What is a COPD exacerbation?
An exacerbation is generally a period in which COPD gets worse. It can last from days to weeks, even a month or so. Patients experience increasing shortness of breath, an increase in sputum production and even a colour change in the sputum to green. It is generally associated with a chest infection which makes the COPD worse. It often leads to hospital admission.
Patients feel very lethargic and can be quite unwell with them, but with the right antibiotic therapy and other treatments make complete recovery. Occasionally if exacerbations are frequent patients are prescribed an on going low dose antibiotic to prevent future ‘attacks’.
Treatment for a COPD exacerbation
The symptoms or signs of exacerbation are similar to those of pneumonia or an infection. The color and amount of sputum is also important to note. A change in the color of sputum from clear to deep green or yellow, red or brown, or the amount of sputum, and an increase in shortness of breath, are typical symptoms and signs of exacerbation.
If a person is hospitalized for complications of COPD, they will probably be prescribed antibiotics, oxygen therapy and have chest x-rays taken, in addition to several types of blood tests. The tests that are ordered will help to guide the physician on how to best treat the patient. At times, despite all treatments, the lungs will be unable to appropriately take in Oxygen. In that event, a person may require a ventilator, in order to help them breathe. Once a patient is on a ventilator it can be a long and slow process to remove them from it. In some instances, when an infection begins to go away, a patient can be taken off of a ventilator in less than a week. At other times, it can take several weeks or even months for a patient’s lungs to regain strength. There can also be cases when the patient is unable to breathe again without the use of a ventilator.
Continuous use of a ventilator for an indefinite amount of time is referred to as ventilator dependency. A patient, their family and their physician should always discuss what they would like to have done if they are ever in a position where they will require a ventilator permanently or temporarily. The preferences and views of a patient when it comes to the choices for ventilator use, or other types of therapy can be outlined in a document, referred to as an advanced directive.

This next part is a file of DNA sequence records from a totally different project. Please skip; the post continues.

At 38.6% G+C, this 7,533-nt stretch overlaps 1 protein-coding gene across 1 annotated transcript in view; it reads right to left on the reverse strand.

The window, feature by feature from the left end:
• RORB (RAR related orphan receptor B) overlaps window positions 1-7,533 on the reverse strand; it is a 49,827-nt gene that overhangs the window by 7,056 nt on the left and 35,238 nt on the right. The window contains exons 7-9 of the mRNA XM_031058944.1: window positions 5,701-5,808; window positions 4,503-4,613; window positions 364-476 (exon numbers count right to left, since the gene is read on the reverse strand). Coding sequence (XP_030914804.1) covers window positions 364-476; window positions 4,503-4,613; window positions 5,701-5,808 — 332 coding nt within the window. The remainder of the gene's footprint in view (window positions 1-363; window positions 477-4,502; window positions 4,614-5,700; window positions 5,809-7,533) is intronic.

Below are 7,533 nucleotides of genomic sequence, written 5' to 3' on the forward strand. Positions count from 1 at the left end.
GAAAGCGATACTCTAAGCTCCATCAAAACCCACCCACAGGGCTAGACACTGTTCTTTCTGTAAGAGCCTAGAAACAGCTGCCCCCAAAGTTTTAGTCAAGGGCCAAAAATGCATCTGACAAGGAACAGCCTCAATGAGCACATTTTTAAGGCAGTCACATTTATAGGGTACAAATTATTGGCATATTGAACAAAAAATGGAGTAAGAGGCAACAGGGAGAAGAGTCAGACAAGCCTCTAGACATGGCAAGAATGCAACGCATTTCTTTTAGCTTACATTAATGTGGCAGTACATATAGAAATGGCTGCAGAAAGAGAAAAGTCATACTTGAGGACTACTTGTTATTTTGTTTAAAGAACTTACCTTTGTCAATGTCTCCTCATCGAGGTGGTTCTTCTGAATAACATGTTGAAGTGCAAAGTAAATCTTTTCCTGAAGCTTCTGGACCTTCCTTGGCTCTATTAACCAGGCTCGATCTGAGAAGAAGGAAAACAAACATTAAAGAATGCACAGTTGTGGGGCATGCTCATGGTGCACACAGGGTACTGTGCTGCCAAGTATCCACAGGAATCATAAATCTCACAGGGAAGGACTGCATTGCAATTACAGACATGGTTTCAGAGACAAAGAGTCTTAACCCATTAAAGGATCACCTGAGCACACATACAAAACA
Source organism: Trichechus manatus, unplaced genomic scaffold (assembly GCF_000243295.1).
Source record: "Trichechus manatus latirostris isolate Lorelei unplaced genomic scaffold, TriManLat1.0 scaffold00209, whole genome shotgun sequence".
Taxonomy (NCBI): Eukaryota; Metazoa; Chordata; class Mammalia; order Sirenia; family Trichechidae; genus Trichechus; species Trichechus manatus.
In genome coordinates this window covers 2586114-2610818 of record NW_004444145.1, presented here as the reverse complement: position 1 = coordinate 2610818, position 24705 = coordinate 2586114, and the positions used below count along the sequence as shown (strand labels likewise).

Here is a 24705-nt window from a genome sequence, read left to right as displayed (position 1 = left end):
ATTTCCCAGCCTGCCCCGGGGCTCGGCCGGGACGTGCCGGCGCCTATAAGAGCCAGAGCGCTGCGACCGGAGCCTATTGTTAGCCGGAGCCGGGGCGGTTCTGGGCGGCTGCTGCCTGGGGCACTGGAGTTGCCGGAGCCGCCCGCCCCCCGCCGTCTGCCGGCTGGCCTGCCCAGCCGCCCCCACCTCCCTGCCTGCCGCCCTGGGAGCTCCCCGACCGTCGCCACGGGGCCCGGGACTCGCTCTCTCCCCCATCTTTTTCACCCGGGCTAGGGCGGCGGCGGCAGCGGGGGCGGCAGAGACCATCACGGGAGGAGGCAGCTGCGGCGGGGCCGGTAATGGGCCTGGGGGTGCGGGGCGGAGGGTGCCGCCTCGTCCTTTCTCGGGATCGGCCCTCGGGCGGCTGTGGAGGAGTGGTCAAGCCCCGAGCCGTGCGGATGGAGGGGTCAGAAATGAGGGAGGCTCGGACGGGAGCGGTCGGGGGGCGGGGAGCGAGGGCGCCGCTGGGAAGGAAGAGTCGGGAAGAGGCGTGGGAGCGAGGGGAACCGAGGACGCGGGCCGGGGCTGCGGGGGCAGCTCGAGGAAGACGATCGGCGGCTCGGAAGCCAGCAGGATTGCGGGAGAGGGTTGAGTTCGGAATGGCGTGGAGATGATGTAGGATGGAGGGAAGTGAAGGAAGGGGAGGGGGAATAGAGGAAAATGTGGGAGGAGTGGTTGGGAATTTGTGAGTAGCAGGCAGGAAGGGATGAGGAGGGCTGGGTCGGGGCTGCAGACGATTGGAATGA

While a patient may experience more shortness of breath than usual when suffering from an exacerbation, pneumonia or bronchitis, these conditions will not necessarily require a person to be hospitalized. The patient’s physician will determine whether they need to be admitted based on their medical history and symptoms.
Acute exacerbations of COPD can be a major problem for some people who are trying to cope with this disease. Attacks or exacerbations usually occur more often in people who are suffering from stage three or four COPD, and these disease flare ups can either cause or signal a more rapid progression of chronic obstructive pulmonary disease, over time.
An exacerbation is hard to define: the only widely accepted definition is a persistent and significant worsening of breathing in a patient with COPD, requiring a reevaluation of medications- usually including antibiotics and systemic corticosteroids, in order to help the patient to recover. While most exacerbations will not require the patient to be hospitalized, it can take days or weeks of coughing, shortness of breath, and a decline in the quality of life. A patient’s pre-exacerbation exercise ability and lung function often will not fully return after recovery from an infection or attack.
Because exacerbations cause a worsening of the disease and can significantly shorten a patient’s life expectancy, preventing these attacks from occurring is a major goal of physicians.
Corticosteroids are typically prescribed as the first line of therapy, when treating an attack, however, it’s not clear whether this type of medication therapy is effective in preventing COPD exacerbations. This type of medication therapy tends to be more effective in patients who are in stage one or stage two of COPD.